• The Biden administration is making $482 million available to aviation industry manufacturers to help them avert job or pay cuts due to the coronavirus pandemic. The delta variant has led to elevated cancellations and diminished travel in recent months. More than 100,000 aerospace jobs have been lost in an industry that had employed about 2.2 million people, according to the US Department of Transportation (DoT). The taxpayer-funded relief will cover up to half of the payroll costs at 313 companies and will help save up to 22,500 jobs, according to the DoT.
                                  • European aerospace giant Airbus is urging suppliers to begin planning investments in new machinery and staff right away to ensure that parts are available when the coronavirus pandemic ends. Preparations need to start now due to the industry’s long lead times, company officials say. Single-aisle planes typically used for domestic or regional flights is where traffic is expected to rebound earliest. The market for civilian aircraft in this segment could return to pre-pandemic levels as early as 2023, according to Airbus.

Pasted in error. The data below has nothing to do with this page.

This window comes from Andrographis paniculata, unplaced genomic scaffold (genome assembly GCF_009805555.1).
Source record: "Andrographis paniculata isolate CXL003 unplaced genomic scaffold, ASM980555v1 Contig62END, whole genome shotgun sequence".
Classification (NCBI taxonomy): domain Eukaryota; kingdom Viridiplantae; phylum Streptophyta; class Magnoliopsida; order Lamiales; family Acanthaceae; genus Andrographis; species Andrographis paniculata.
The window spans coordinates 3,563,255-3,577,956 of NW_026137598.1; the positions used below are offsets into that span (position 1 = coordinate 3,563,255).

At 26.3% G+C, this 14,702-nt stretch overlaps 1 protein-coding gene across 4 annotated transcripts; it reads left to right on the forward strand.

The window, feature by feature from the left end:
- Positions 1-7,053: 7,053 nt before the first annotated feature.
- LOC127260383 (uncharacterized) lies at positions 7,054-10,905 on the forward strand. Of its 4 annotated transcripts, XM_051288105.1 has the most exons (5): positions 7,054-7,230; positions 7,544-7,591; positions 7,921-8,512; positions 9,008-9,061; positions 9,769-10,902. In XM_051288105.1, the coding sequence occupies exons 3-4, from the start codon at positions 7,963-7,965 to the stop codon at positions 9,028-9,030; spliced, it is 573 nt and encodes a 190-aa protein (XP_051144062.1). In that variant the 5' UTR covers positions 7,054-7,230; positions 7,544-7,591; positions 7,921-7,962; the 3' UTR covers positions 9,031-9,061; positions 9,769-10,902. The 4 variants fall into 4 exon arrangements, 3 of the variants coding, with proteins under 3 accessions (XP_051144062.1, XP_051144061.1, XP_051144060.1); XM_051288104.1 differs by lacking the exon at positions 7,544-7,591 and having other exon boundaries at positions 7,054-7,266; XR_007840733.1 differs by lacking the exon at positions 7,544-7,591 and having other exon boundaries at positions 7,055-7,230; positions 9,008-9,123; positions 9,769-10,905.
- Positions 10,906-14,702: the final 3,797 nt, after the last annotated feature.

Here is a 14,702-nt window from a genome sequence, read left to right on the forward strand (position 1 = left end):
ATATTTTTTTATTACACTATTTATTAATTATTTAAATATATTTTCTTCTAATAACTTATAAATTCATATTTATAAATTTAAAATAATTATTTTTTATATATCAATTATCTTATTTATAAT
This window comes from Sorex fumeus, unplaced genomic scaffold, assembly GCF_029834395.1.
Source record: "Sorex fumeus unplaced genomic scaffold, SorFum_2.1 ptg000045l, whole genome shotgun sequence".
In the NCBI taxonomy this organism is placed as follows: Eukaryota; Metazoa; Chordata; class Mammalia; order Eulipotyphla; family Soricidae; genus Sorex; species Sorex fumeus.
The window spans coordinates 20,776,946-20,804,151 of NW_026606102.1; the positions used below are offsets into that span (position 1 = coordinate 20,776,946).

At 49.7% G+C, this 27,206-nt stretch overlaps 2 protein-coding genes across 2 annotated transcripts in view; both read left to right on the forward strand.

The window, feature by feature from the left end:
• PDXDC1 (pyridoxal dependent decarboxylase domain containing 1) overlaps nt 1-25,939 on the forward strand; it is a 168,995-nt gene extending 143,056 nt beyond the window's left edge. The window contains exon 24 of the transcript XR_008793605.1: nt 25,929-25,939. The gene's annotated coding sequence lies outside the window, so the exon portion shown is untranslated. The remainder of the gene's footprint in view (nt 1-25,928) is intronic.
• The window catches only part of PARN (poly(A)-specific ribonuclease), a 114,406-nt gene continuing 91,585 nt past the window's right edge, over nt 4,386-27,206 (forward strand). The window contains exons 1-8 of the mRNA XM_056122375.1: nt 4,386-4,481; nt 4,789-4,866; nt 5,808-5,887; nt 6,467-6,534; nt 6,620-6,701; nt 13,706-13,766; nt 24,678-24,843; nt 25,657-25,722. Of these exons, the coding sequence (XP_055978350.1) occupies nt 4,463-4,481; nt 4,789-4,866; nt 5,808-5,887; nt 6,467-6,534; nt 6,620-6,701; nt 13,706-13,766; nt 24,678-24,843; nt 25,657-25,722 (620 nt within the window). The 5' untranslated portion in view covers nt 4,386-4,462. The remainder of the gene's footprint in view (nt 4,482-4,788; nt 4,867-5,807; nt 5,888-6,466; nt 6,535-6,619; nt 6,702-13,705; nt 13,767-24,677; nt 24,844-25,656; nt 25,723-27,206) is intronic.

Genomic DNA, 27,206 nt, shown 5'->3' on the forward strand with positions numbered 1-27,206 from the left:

• GE officials said that it will probably take two or three years for aircraft engine maintenance volumes to return to pre-pandemic levels, supporting a recovery in GE Aviation's revenue and earnings.
                                  • United Airlines announced on June 30 a massive new order for 200 Boeing 737 MAX and 70 Airbus A321neo aircraft. Analysts say that the big order is intended to revamp United’s single-aisle jet fleet and position the airline to grow with the expected surge in air travel as the COVID-19 pandemic downturn ends.